French fashion

Inside the house of a French antique dealer

“When I visited this house, the first thing that struck me were the original floors,” says a France-based antique dealer. Fabienne Nomibis patterned cement tiles and wooden flooring of his three-story house. Nestled in the city of Reims (about an hour east of Paris), the structure dates from the 1920s. “It was love at first sight.”

After some minor renovations needed (including an electric recast) Nomibis equipped space with a mixture of old items and slightly more recent. Faced with recessed shelves hued roses and fully stocked (as Nomibis has installed itself!) In the living room there is a stately couch framed by a wooden ladder old right and a pink jazzy lantern and Saarinen tulip table left. A dandelion yellow wire penetrates the traditional facade predominantly white kitchen. A ceramic pot here, a pepper mill there and teaches in vibrant neon exclaiming “LET’S DANCE” overlooks it all. Pay particular attention to the back of this room and you will see an assortment of disco balls littering the top of a cupboard.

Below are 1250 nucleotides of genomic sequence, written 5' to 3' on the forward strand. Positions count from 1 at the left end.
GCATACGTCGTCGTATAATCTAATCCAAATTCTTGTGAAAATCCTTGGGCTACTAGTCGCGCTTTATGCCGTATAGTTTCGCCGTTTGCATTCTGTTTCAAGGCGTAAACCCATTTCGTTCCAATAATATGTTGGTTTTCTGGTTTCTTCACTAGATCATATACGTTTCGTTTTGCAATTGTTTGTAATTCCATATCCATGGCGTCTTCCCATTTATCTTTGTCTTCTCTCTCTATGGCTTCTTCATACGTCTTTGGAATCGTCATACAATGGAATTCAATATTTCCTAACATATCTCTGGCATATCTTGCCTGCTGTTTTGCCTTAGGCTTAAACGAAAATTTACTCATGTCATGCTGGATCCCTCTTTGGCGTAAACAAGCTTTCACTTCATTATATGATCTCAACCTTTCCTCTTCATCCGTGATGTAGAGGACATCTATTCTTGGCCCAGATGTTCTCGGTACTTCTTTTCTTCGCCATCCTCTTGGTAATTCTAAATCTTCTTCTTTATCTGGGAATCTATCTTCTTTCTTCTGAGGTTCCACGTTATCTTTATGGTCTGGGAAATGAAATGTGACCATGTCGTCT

Nomibis’ house is his living space, but it also serves as a gathering area, showroom, and storage unit for his antique business. “We live with these objects until they sell and leave for a new life with someone else,” says Nomibis. “That’s why we only select things we like.”

Her art collection in particular showcases her favorite finds from years spent browsing antique markets, flea markets and auction houses across France, which she does in her truck. Of his seemingly random placement, Nombis tells Coveteur, “There are no rules. I buy, I hang, I resell, I replace. I like to mix origins, eras, materials and colors. One thing she won’t be letting go of anytime soon is a collection of watercolors she discovered 20 years ago. The paintings depict costumes for a theatrical performance of Don Juan in the 1930s. “I can’t bring myself to sell them. The colors are gorgeous.

A unique snapshot in his treasure hunt timeline, Nomibis’ house will likely not be the same a year from now. Besides the space’s rotating showroom function, Nomibis gets bored easily and likes to shake things up. “Initially we painted the kitchen and office a light gray and the living room a darker version with an English green base and trim,” she says. “Today, [both rooms] are white. This color change happens on a semi-annual basis, so you’ll have to check back on Instagram soon to see what happened to the place. In the meantime, Nomibis tells us the story behind its current decor, below.

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Hazel J. Edmonds

The author Hazel J. Edmonds